New electric vehicle battery recycling facility set for UK

LinkedIn +

With the government announcing a ban on the sale of new petrol and diesel vehicles from 2030, it is estimated there will be a million electric vehicles on the UK’s roads within the next four years.

However, any rapid increase in ownership presents supply and sustainability challenges – in particular, how to meet demand for lithium, graphite, cobalt, and other critical materials used to manufacture EV batteries.

The Materials Processing Institute has been awarded funding by UK Research and Innovation (UKRI) to develop techniques to recover lithium and graphite from used electric vehicle (EV) batteries.

An ability to recycle lithium and graphite currently sourced from Latin America, the Democratic Republic of Congo, Australia and China – would secure availability, limit the environmental impact of extracting finite raw materials and reduce production costs, making EV’s more affordable.

Whilst much of the battery can already be recycled, it remains difficult to access and reuse the battery cell and its critical metals due to the volatility of the electrolyte.

The Materials Processing Institute, based on Teesside, will deliver the £60,000 project in partnership with Inprotec Ltd, a metallurgical engineering business from West Yorkshire, which designs and supplies pyrometallurgical process plant for the recovery, upgrade and refining of precious metals and lead; Cornish Lithium Ltd, an innovative mineral exploration and development company, based in Penryn and focused on the environmentally responsible extraction of lithium; and Leeds-based Waste Care Ltd, a business specializing in the management of waste electronic equipment.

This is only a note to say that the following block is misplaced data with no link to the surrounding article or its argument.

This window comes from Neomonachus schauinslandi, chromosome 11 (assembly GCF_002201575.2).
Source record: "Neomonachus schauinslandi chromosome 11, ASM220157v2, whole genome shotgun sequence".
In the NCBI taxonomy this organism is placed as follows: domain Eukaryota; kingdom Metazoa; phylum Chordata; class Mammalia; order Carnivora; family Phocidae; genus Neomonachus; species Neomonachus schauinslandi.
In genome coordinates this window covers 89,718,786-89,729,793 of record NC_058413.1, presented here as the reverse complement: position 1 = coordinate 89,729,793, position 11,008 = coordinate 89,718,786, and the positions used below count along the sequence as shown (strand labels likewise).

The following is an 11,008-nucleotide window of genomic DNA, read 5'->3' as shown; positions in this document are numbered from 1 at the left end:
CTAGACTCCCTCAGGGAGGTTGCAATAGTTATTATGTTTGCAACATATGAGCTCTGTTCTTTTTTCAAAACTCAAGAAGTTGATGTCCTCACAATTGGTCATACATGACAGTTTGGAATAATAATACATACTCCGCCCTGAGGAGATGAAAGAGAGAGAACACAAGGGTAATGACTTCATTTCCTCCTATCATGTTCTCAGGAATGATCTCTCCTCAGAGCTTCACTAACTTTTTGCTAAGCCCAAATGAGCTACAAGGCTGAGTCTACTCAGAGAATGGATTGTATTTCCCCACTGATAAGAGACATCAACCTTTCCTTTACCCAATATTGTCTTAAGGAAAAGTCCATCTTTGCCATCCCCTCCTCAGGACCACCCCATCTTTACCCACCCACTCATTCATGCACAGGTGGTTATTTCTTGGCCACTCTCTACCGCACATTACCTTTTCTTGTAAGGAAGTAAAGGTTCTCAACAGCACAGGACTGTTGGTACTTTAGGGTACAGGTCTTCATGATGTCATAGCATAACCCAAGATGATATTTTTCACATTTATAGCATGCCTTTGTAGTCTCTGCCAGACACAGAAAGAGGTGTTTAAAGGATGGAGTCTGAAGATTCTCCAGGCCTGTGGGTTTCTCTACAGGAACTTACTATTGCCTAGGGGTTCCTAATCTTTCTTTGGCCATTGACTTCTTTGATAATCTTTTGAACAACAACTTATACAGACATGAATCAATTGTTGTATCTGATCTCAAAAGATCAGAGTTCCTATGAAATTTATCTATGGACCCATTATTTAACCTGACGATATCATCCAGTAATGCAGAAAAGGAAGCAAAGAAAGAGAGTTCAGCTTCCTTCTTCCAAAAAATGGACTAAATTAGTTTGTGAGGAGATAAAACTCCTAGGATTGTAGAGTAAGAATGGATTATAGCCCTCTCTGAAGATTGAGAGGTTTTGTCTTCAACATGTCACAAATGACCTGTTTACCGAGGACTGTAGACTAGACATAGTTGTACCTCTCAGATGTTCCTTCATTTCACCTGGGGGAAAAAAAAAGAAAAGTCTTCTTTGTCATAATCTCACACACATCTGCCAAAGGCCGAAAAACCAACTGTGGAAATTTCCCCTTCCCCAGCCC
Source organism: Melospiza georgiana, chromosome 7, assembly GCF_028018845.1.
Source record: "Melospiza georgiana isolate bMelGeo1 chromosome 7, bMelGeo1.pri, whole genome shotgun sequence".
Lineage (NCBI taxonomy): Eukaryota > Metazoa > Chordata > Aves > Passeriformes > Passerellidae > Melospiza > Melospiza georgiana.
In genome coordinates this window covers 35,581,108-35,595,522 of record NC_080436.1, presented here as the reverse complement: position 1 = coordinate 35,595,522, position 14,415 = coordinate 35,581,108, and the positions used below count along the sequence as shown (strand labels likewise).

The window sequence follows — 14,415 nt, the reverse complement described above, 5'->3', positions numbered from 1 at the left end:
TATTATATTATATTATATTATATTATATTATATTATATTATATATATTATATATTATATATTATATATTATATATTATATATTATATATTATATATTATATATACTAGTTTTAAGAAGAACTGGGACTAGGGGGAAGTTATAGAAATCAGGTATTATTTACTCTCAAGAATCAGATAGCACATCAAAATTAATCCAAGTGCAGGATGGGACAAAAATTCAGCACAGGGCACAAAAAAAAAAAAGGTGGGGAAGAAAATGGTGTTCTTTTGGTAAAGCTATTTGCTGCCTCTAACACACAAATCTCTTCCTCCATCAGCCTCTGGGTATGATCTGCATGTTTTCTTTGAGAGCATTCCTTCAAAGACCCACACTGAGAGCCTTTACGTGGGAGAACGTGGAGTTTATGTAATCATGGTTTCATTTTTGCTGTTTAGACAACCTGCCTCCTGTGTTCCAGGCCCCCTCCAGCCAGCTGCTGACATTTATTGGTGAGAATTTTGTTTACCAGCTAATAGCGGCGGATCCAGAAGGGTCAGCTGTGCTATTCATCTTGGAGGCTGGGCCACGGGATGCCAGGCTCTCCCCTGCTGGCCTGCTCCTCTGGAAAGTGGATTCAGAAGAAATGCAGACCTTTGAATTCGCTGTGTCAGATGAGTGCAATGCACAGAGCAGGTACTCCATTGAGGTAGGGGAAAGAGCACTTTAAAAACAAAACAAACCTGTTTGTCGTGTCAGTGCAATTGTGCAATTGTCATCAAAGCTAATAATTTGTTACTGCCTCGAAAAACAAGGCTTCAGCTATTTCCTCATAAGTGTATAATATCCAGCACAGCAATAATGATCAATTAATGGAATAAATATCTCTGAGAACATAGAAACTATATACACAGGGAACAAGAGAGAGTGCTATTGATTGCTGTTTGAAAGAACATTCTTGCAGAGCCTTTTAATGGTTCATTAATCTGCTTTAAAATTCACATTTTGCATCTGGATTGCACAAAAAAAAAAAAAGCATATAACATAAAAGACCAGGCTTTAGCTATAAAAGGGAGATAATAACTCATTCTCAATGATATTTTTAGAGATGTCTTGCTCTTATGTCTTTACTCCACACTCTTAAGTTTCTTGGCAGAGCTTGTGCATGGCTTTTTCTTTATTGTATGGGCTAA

As part of the bid to Innovate UK’s Sustainable Innovation Fund, the Institute presented the project as an opportunity to apply its technical and process expertise in extracting valuable materials produced as a by-product of the steelmaking process. Its case was further enhanced by the Institute’s experimental laboratory assets together with the technical capabilities of Inprotec and Cornish Lithium.

With Cornish Lithium is focussed on the extraction of lithium from primary sources in the UK, this project provides an opportunity to investigate the feasibility of producing lithium from both primary rock sources, and recycled lithium batteries, using the same extraction techniques. The co-production of lithium from these sources can support the circular economy in the future.

Andrew Buchanan, the Institute’s Circular Economy Group Manager, said: “As the demand for lithium and other critical materials grows, it’s great to see that the Institute and our partners are leading the drive towards greater resource efficiency in the zero-carbon economy.

“Our proposal, led by Christopher Smith, a principal researcher here at the Institute, demonstrates our commitment to support the development of new techniques and processes that will lead to an expansion of materials that can be incorporated into the circular economy.”

Innovate UK Executive Chair Dr Ian Campbell said: “In these difficult times we have seen the best of British business innovation. The pandemic is not just a health emergency but one that impacts society and the economy.

“This lithium battery recovery project along with every initiative Innovate UK has supported through this fund, is an important step forward in driving sustainable economic development. Each one is also helping to realize the ambitions of hard-working people.”

When the project is completed, the Institute and partners will look to build upon the findings of this initial phase and further develop ways to improve and ultimately support the commercialization of technologies for the recovery of lithium, graphite and other valuable materials from end of life electric vehicle batteries.

Share this story:

About Author

mm

Comments are closed.